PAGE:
Cahill controversy has little impact on SF support
Irish Times/Ipsos MRBI poll: 59% say it will not affect the way they vote
Mairía Cahill: her controversy has had more impact on potential Sinn Féin voters than the arrest of Gerry Adams in May. photograph: Brian Lawless/PA Wire
Asked if they are more or less likely to vote for Sinn Féin in the light of the controversy, just 3 per cent said they were more likely to vote for the party, 32 per cent said less likely, 59 per cent said it would make no difference, and 6 per cent had no opinion.
Farmers were the most inclined to say the episode would make them less likely to vote for Sinn Féin, with 45 per cent of them taking this view.
They were followed by the better-off AB and C1 social categories, with the poorest DE category being least influenced by the controversy.
Women were marginally more likely than men to say they were now less likely to vote Sinn Féin, but a majority of them said it would make no difference.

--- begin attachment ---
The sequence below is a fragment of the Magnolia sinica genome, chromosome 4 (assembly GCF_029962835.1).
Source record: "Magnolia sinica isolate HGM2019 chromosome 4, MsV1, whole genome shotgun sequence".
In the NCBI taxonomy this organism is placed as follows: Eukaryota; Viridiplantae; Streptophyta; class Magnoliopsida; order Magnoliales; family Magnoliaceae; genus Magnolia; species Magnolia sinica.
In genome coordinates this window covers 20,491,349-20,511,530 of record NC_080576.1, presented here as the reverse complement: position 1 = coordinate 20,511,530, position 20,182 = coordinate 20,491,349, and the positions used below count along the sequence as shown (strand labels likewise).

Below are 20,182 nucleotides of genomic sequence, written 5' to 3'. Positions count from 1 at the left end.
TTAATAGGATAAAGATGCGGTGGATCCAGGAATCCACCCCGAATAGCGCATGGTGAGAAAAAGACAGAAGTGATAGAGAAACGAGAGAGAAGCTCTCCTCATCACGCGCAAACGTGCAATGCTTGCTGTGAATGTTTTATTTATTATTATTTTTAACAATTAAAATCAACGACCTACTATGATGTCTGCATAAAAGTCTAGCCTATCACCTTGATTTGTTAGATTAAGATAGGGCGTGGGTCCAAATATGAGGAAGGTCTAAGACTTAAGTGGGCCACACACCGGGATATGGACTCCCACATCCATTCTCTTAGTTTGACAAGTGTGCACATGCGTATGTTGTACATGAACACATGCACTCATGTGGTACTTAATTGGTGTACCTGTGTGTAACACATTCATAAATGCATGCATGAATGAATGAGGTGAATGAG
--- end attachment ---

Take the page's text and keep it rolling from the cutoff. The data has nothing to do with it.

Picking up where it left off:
In age terms the Cahill controversy appears to have had the least impact on the younger age groups than the over-35s.
There was a substantial difference between the supporters of Sinn Féin and those of other parties on the Cahill issue.
Labour voters came next, with the supporters of Independents and smaller parties more likely to say it would make no difference.
Unsurprisingly ,Sinn Féin voters were the strongest of all in maintaining that the controversy would not make them any less likely to vote for the party, with just 10 per cent of them saying it would change the way they vote.
A bigger proportion, 15 per cent, said they were actually more likely to vote for Sinn Féin as a result of the episode, while 72 per cent said it would make no difference to how they voted in an election.
The Cahill controversy has had more impact on potential Sinn Féin voters than the arrest of Gerry Adams in connection with the abduction and murder of Jean McConville back in May.
When asked in May how that episode would affect their voting behaviour 7 per cent said they were more likely to vote Sinn Féin, 22 per cent said they were less likely to vote for the party, 65 per cent said it would make no difference, and 6 per cent had no opinion.